Minimally Invasive Cardiac Surgery Current Status and Trends

Minimally Invasive Cardiac Surgery

Current Status and Trends

There are several new directions being pursued in minimally invasive cardiac surgery, including using

Smaller or more directed “limited incisions” to access and repair only the area of interest on the heart.

Coronary grafting is also now being done off-pump without the hemodynamic support of CPB or the “still heart” achieved by using cardioplegia. Conduits for bypass grafting are being harvested in a less invasive fashion, and valvular & certain congenital cardiac surgery to be done solely through intercostal space.


Primary coronary artery revascularization is the most common cardiac surgical procedure in the world

today. The typical patient presenting for this procedure requires multiple coronary grafts to various regions of the heart. Conventional coronary artery bypass grafting employs CPB for circulatory support and cardioplegia to temporarily stop the heart during the grafting. The heart is accessed through a full median sternotomy incision, and additional longitudinal incisions are required to harvest the coronary bypass conduits. This results in a moderate amount of surgical trauma, a systemic inflammatory response, hemodilution from the CPB circuit, and the potential risk of achieving a suboptimal cardioplegic arrest.

Coronary bypass grafting can be done safely and effectively without the use of cardioplegia or CPB circulatory support. The beating heart is repositioned within the mediastinum to expose the coronary targets using pericardial retraction sutures, and the area of interest is stabilized using various custom made mechanical cardiac stabilization devices. The region involved in the bypass grafting is mechanically stabilized while the rest of the heart continues to beat. Coronary blood flow to that region is temporarily interrupted with snares while the artery is opened and the graft is sewn into place.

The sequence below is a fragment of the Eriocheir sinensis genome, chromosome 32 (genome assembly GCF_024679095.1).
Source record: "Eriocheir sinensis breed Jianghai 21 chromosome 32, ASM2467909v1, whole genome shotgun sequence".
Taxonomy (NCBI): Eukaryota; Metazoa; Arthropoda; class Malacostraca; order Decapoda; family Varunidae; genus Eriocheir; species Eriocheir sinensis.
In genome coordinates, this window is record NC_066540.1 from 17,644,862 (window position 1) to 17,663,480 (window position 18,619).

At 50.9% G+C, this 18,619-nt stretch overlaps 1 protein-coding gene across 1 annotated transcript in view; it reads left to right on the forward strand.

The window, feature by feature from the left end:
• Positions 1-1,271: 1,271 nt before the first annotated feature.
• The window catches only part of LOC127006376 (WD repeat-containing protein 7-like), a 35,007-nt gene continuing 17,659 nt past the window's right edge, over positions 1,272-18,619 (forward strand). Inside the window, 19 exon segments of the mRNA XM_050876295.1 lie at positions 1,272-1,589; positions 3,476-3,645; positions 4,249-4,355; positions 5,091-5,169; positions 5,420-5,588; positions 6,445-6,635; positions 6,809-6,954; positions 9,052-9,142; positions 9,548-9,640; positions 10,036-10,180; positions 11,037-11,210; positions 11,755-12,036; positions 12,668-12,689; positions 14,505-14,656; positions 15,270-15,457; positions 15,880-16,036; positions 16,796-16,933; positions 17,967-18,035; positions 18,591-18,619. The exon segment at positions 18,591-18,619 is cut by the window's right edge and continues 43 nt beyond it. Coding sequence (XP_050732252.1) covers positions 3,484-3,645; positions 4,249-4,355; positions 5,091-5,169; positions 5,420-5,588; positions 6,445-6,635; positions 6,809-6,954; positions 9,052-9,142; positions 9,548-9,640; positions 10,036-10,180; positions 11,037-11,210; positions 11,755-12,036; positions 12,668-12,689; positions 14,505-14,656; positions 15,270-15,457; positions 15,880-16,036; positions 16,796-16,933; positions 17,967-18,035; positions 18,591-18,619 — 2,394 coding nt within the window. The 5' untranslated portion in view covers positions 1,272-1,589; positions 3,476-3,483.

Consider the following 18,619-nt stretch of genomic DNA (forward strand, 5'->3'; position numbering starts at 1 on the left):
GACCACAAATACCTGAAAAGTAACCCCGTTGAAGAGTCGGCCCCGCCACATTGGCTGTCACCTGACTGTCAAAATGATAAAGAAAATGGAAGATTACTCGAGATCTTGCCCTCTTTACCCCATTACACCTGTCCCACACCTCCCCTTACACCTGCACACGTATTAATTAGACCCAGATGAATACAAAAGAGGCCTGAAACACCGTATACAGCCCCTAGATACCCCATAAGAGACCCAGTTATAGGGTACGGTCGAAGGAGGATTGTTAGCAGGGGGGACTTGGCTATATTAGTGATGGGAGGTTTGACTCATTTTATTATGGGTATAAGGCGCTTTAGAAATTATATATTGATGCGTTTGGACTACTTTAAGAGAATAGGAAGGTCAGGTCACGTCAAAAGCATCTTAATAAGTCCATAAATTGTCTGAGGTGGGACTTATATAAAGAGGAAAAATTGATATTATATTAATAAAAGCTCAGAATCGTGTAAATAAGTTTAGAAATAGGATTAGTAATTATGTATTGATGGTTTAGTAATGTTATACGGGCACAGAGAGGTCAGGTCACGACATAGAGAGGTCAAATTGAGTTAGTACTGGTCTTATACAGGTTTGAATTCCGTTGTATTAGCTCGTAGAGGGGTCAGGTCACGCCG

Additional developments include minimally invasive saphenous vein harvesting from the leg and, most

recently, minimally invasive radial artery harvesting from the forearm. These conduits can now be

harvested through one-inch access incisions using scopes to visualize and remove the conduit from a

Subcutaneous tunnel. This has dramatically reduced surgical wound complications,

particularly in obese and diabetic patients, and markedly improved early postoperative patient mobilization in the hospital. Minimally invasive direct coronary artery bypass (MIDCAB) grafting of a single coronary artery is an additional strategy reserved for situations where a sternotomy or catheter-based intervention are contraindicated, or a catheter-based intervention has previously failed.


Cardiac valvular disease, either congenital or acquired, presents a different set of issues for the

minimally invasive cardiac surgeon. Currently cardiac valvular operations require opening the cardiac